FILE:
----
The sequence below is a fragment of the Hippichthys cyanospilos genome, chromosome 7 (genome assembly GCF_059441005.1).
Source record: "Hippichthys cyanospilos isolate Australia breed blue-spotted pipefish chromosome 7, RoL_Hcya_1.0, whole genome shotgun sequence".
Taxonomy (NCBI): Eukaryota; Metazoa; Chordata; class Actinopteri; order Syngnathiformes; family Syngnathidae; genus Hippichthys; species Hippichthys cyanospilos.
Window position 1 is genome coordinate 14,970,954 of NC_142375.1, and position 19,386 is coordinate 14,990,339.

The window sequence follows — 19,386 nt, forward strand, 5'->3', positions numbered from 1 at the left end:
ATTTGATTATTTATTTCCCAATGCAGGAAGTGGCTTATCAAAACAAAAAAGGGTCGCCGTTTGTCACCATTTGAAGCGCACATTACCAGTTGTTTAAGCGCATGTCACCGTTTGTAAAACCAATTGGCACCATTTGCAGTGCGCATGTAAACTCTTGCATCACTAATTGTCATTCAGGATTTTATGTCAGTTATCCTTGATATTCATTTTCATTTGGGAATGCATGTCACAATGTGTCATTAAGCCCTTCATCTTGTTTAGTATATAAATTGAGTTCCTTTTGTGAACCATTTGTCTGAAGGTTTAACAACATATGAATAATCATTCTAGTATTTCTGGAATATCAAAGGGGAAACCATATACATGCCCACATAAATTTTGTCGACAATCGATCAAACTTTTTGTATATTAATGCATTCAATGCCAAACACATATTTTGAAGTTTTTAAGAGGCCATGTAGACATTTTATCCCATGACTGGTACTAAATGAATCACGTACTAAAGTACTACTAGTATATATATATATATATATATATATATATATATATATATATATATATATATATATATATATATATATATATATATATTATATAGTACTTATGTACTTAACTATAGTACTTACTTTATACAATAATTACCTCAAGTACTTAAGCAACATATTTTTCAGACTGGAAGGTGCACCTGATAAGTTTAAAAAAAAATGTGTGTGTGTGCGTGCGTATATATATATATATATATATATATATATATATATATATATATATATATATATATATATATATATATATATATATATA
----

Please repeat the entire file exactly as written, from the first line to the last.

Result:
The sequence below is a fragment of the Hippichthys cyanospilos genome, chromosome 7 (genome assembly GCF_059441005.1).
Source record: "Hippichthys cyanospilos isolate Australia breed blue-spotted pipefish chromosome 7, RoL_Hcya_1.0, whole genome shotgun sequence".
Taxonomy (NCBI): Eukaryota; Metazoa; Chordata; class Actinopteri; order Syngnathiformes; family Syngnathidae; genus Hippichthys; species Hippichthys cyanospilos.
Window position 1 is genome coordinate 14,970,954 of NC_142375.1, and position 19,386 is coordinate 14,990,339.

The window sequence follows — 19,386 nt, forward strand, 5'->3', positions numbered from 1 at the left end:
ATTTGATTATTTATTTCCCAATGCAGGAAGTGGCTTATCAAAACAAAAAAGGGTCGCCGTTTGTCACCATTTGAAGCGCACATTACCAGTTGTTTAAGCGCATGTCACCGTTTGTAAAACCAATTGGCACCATTTGCAGTGCGCATGTAAACTCTTGCATCACTAATTGTCATTCAGGATTTTATGTCAGTTATCCTTGATATTCATTTTCATTTGGGAATGCATGTCACAATGTGTCATTAAGCCCTTCATCTTGTTTAGTATATAAATTGAGTTCCTTTTGTGAACCATTTGTCTGAAGGTTTAACAACATATGAATAATCATTCTAGTATTTCTGGAATATCAAAGGGGAAACCATATACATGCCCACATAAATTTTGTCGACAATCGATCAAACTTTTTGTATATTAATGCATTCAATGCCAAACACATATTTTGAAGTTTTTAAGAGGCCATGTAGACATTTTATCCCATGACTGGTACTAAATGAATCACGTACTAAAGTACTACTAGTATATATATATATATATATATATATATATATATATATATATATATATATATATATATATATATATATATATATATATTATATAGTACTTATGTACTTAACTATAGTACTTACTTTATACAATAATTACCTCAAGTACTTAAGCAACATATTTTTCAGACTGGAAGGTGCACCTGATAAGTTTAAAAAAAAATGTGTGTGTGTGCGTGCGTATATATATATATATATATATATATATATATATATATATATATATATATATATATATATATATATATATATATATATA